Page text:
Time to learn how to "Google" and manage your VMware and clouds in a fast and secureHTML5 App
The budget is around $700. If you have extra budget, you can always go bigger scale. For most of use cases in a home lab, that setting is more than enough.
For enterprise purchases, VMware always recommend customers to check its HCL (hardware compatibility library). For building home labs, however, you will find most affordable computers are not on the list. So the HCL is mostly useless for home labs unless you want to spend similar budgets.
Luckily the Intel NUC can be used besides many other consumer oriented desktop computers like Lenovo. I have personally used both and they worked pretty well. The Intel NUC is a great choice for that because it’s quite affordable on both initial purchase and continuous operation. The latter is sometimes easy to be ignored when we make a purchase decision, but it could cost you hundreds on extra electricity bills each month. Intel NUC is pretty lower on that which may cost you a few dollars each month. It’s like you have 20 watts light bulb turned on all the time.
Another important factor is that the noise level should be low because you will run it at home. I once ran the Dell C6100 4 node server in my garage, and I can hear it clearly from the living room. So it’s not a good choice if you need to run all the time. There is nothing wrong with the Dell server though. In fact, it’s a great server product but wasn’t designed for home lab.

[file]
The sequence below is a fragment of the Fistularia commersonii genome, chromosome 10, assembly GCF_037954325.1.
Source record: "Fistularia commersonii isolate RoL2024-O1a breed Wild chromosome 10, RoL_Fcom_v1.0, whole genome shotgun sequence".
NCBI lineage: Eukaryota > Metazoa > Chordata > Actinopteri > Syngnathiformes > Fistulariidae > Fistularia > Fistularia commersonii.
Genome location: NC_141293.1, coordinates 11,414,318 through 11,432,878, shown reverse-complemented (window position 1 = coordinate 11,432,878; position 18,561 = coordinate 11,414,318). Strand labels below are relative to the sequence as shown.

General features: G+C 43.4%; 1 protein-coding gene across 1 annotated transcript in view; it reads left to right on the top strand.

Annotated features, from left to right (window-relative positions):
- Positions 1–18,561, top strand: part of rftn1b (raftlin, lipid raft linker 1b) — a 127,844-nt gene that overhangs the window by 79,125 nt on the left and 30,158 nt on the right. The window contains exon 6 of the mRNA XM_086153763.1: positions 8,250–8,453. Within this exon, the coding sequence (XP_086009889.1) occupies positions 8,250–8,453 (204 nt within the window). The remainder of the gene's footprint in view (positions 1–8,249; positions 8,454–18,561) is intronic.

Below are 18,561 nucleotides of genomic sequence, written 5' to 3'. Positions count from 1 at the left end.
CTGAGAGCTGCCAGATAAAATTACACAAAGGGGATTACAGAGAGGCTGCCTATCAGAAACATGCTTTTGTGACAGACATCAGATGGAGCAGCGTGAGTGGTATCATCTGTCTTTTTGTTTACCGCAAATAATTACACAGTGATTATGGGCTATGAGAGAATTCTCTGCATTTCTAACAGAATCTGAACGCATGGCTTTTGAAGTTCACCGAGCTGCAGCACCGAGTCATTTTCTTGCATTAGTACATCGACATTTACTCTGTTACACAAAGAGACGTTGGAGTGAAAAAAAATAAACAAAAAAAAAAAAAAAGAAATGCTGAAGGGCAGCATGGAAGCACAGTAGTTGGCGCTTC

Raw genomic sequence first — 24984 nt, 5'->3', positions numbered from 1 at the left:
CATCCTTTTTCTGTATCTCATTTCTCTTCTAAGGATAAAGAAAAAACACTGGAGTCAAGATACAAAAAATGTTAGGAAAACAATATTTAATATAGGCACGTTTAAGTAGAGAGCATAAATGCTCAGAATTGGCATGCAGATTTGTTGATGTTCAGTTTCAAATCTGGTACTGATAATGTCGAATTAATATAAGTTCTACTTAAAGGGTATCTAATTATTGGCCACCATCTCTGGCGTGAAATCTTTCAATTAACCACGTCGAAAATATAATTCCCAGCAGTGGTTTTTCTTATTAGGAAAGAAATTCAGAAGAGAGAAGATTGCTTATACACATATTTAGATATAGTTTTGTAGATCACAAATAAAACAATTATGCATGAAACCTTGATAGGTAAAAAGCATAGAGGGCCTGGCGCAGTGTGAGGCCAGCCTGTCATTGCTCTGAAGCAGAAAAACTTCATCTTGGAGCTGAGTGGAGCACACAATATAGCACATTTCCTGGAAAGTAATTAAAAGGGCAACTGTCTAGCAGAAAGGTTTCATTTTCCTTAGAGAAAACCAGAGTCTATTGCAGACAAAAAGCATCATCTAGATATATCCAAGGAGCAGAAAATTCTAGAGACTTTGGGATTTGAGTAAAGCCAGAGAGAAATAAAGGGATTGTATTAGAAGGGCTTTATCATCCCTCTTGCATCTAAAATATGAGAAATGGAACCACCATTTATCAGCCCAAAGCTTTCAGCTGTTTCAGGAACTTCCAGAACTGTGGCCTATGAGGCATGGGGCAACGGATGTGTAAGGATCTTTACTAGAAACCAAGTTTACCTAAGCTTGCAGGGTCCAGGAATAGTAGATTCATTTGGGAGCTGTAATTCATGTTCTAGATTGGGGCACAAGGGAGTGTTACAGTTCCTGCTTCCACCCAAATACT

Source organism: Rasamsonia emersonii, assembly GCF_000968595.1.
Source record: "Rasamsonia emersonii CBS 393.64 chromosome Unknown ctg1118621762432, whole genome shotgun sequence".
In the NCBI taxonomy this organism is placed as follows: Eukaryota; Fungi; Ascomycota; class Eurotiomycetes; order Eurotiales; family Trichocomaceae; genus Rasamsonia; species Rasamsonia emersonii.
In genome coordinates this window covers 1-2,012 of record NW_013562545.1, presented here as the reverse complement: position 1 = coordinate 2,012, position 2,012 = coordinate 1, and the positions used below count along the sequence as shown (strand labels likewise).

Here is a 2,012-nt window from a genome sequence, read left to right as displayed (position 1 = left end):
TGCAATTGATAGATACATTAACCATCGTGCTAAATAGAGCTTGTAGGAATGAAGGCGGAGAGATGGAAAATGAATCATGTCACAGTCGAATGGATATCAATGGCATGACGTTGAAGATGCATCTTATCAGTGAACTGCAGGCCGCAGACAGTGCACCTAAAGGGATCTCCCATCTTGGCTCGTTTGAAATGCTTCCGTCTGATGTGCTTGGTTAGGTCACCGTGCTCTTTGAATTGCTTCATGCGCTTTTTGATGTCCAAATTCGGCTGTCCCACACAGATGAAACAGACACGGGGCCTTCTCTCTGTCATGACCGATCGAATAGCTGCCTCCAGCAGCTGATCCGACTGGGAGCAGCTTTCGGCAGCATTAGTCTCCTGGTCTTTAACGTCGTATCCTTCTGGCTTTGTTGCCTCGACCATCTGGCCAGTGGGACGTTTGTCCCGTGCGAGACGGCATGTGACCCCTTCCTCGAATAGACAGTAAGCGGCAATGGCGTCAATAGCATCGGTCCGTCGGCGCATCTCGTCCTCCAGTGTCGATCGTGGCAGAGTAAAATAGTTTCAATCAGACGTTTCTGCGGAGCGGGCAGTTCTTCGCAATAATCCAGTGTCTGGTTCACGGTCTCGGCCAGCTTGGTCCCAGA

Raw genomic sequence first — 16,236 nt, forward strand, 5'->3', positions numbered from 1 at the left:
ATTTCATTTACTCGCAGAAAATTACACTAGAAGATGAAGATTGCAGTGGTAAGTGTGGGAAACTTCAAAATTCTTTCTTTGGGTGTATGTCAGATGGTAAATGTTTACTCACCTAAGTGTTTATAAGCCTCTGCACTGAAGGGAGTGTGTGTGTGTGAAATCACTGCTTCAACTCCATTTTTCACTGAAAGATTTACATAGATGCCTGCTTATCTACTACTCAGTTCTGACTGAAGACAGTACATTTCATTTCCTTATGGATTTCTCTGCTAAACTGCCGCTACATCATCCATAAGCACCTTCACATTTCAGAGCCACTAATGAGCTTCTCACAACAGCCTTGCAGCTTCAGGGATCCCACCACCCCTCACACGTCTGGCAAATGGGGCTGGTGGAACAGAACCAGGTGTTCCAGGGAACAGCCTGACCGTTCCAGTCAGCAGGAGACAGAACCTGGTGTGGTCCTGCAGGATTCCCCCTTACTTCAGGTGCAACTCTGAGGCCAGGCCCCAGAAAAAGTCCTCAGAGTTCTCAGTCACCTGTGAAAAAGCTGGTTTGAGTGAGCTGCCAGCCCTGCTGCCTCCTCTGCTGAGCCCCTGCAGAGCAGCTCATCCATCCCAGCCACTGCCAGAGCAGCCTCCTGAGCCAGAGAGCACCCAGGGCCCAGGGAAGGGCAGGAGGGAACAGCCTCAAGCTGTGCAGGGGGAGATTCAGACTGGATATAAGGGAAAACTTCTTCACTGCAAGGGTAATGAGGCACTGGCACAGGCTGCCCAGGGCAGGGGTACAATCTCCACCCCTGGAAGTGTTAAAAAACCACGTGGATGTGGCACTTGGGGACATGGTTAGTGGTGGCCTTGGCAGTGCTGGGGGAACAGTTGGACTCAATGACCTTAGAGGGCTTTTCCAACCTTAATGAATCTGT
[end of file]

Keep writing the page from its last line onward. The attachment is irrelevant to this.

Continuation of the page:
Here is the configuration of the server I bought for $665. It’s possible to buy the basic box and other components separately, but I decided to buy a whole system so that I don’t have to research the compatibilities of different memory chips and device interfaces. Even if I can save a few bucks (not quite positive on that), it doesn’t worth the time and sometimes frustration.
• Intel NUC6I5SYH (Swift Canyon) Core i5 NUC System Features;6th Generation (Skylake) Intel Core i5-6260U Processor
• 32GB Dual Channel DDR4 (1.2V) Memory , 240GB M.2 Solid State Drive